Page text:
Office Accessibility
 
A Brief Overview of Access Guidelines
 
What makes an office or building accessible to wheelchair users?lunch room with tables and chairs
  1. A clear pathway through the facility that is 36" wide (it can be as narrow as 32" at doorways)
  2. Counter tops or service windows that are no higher than 34" from the floor
  3. Self-serve materials should be placed within the following reach ranges:
    1. If person can only approach the materials from the front, items should be no higher than 48" and no lower than 15".
    2. If person can approach the materials from the side, items can be as high as 54" and as low as 9".
  4. Work stations or writing desks that are no higher than 34" from the floor, and have 27" clear space between the bottom of the writing/work surface and the floor
  5. A 60" turning radius for a wheelchair to turn around
  6. Clear space around public telephones to allow maneuvering (no heavy chairs or couches placed underneath or immediately next to telephones)
 
 
What makes an office or building accessible to people who are blind or vision-impaired?
  1. A clear pathway through a facility that has:
    1. No objects hanging overhead that are lower than 80" from the floor (signs, plants, etc.)
    2. No objects protruding from the walls more than 4", if the bottom edge of the protruding object is higher than 27" from the floor
    3. No objects placed in "unexpected" places (flower pots or ashtrays placed away from walls, or placed where someone using a handrail would run into them)
    4. No rugs or mats that are not tacked down or secured to the floor
  2. Written materials available in enlarged form, Braille, audio cassette, or on disk (available upon request)
  3. Materials posted (such as class or section lists) should have fairly large type (18 pt. is preferred), and should be high contrast (no 3rd or 4th generation copies).
  4. If forms need to be filled out, they should either be available in large print, or staff should offer to assist people with vision-impairments to complete forms.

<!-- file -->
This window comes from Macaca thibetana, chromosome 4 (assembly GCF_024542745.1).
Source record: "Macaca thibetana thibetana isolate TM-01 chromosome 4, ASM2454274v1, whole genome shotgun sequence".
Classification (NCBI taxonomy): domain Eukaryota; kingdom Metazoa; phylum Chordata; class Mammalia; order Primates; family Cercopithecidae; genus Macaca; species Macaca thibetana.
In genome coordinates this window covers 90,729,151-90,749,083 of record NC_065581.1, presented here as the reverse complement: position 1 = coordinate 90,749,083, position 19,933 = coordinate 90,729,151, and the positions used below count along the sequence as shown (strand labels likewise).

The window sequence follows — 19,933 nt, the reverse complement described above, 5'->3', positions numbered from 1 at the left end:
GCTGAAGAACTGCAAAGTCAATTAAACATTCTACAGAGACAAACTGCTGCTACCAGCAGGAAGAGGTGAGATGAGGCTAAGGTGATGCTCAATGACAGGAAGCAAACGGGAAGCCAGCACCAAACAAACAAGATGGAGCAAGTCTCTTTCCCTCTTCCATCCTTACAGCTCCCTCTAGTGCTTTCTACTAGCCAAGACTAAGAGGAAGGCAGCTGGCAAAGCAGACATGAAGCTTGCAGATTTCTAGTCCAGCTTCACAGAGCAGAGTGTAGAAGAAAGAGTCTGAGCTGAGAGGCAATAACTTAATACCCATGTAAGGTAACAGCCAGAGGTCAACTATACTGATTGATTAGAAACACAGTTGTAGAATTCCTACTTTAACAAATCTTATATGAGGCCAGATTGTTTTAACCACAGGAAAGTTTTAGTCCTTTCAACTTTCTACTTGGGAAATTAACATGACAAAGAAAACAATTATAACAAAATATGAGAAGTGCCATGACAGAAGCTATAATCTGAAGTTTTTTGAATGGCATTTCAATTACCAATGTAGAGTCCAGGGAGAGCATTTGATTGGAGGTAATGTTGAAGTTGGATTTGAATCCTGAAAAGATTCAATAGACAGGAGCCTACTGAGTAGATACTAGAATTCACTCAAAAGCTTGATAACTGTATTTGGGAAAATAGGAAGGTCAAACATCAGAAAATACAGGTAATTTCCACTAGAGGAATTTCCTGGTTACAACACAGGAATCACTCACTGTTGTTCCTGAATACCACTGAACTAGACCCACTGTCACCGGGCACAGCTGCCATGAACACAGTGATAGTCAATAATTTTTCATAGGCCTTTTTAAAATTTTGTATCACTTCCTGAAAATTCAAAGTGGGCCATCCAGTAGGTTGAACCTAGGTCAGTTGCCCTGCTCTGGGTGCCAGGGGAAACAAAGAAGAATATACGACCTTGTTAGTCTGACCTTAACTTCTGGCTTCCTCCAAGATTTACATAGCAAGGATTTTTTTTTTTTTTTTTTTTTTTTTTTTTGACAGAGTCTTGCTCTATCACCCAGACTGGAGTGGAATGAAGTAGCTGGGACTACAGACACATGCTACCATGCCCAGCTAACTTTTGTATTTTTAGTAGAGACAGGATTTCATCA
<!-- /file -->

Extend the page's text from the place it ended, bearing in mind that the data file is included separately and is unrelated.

5. Burned-out lights should be reported and fixed promptly, especially in public areas.
 
 
What makes an office or building accessible to people who are deaf or hard of hearing?
  1. If an office does a lot of business by telephone, a telecommunications device for the deaf (TDD) should be purchased and available next to the telephone; staff should be trained in its use.
  2. If extensive recorded information about a program is available to callers on a telephone answering machine, a different phone number (that reaches a staff person directly) should be available to deaf individuals. A deaf person can then call that number through their state's relay service, and a staff person can provide the information needed.
 
What makes an office or building accessible to people who have stamina problems?
  1. Chairs should be available where long lines form.
  2. Signs should be posted, informing people with stamina problems of their options. Options can include: 
    1. Moving to the head of the line, informing the staff person of his/her needs, and then waiting in a nearby chair or office
    2. Calling ahead and making an appointment
  3. Written materials available in enlarged form, Braille, audio cassette, or on disk (upon request)
  4. Materials posted (such as class or section lists) should have fairly large type (18 pt. is preferred), and should be high contrast (no 3rd or 4th generation copies)
  5. If forms need to be filled out, they should either be available in large print, or staff should offer to assist people with vision-impairments to fill forms out
  6. Burned-out lights should be reported and fixed promptly, especially in public areas
 
What makes an office or building accessible to people who have Multiple Chemical Sensitivities (a.k.a. Environmental Illness)?
  1. Windows that open
  2. An enforced no-smoking policy, including outdoor areas near doors, windows, or pathways
  3. Staff members who refrain from wearing fragrances, and who keep their use of scented products (i.e. highly fragrant deodorants or aftershave) to a minimum
(Reprinted with permission by Susan Willats from the University of California at Santa Cruz)